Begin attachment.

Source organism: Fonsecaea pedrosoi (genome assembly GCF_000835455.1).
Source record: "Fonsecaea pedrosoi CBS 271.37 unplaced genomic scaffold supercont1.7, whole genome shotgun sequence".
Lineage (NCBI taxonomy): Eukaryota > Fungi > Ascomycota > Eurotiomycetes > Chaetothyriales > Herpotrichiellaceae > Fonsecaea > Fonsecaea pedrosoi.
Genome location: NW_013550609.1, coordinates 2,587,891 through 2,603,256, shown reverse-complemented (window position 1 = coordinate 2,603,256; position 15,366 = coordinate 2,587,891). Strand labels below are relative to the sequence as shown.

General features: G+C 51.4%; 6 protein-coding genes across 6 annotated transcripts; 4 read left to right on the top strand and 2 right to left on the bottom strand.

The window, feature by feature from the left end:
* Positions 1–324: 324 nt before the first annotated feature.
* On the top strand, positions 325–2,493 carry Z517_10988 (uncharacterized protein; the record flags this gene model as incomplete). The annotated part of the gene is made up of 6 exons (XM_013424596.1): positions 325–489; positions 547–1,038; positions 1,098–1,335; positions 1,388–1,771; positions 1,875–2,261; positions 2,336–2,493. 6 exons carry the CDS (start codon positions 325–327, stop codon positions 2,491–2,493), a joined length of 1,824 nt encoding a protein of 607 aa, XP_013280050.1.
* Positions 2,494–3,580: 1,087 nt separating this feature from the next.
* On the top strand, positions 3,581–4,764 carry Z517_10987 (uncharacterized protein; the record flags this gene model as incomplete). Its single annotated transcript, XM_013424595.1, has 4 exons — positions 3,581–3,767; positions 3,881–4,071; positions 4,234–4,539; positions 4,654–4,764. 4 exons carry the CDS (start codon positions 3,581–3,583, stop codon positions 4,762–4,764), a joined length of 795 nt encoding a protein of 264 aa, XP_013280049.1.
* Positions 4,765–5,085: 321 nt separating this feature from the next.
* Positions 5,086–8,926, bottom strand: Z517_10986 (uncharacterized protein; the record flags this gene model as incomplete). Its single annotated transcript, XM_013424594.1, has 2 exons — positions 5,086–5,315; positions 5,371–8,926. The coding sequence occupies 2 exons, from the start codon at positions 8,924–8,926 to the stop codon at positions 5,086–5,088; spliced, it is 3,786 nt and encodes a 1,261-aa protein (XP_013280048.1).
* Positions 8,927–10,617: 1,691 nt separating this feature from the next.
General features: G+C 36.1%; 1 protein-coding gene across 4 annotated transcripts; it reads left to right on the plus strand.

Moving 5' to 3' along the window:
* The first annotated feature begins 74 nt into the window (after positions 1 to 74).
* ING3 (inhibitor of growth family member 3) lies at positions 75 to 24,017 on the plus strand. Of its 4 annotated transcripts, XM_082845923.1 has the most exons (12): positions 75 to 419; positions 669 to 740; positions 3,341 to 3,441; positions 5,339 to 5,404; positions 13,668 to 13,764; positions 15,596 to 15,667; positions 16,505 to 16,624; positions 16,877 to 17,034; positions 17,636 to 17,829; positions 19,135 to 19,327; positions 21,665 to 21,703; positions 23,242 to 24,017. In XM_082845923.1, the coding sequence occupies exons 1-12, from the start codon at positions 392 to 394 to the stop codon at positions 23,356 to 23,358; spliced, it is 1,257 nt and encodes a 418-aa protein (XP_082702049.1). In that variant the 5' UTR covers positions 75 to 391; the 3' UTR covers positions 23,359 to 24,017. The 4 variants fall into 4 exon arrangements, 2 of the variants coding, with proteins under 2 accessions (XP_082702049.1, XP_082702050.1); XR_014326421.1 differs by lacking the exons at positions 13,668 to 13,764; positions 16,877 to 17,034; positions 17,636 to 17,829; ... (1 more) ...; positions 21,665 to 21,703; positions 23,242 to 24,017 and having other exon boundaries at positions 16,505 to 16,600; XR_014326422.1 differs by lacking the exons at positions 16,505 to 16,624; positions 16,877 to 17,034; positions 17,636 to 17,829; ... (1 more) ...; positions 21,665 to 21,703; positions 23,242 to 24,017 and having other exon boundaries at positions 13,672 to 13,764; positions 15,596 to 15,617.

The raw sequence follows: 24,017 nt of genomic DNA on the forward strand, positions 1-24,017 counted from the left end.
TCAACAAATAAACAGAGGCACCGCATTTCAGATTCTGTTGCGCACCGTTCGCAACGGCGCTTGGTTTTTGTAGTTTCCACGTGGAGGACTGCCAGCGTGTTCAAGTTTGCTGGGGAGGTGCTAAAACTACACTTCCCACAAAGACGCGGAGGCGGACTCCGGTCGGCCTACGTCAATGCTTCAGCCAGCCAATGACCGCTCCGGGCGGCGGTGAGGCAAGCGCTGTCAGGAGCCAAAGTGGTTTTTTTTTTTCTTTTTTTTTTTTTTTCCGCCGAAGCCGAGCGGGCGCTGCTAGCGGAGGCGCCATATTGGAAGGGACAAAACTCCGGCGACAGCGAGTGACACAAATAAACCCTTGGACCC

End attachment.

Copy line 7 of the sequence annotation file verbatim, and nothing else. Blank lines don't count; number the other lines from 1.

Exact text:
* Positions 1–324: 324 nt before the first annotated feature.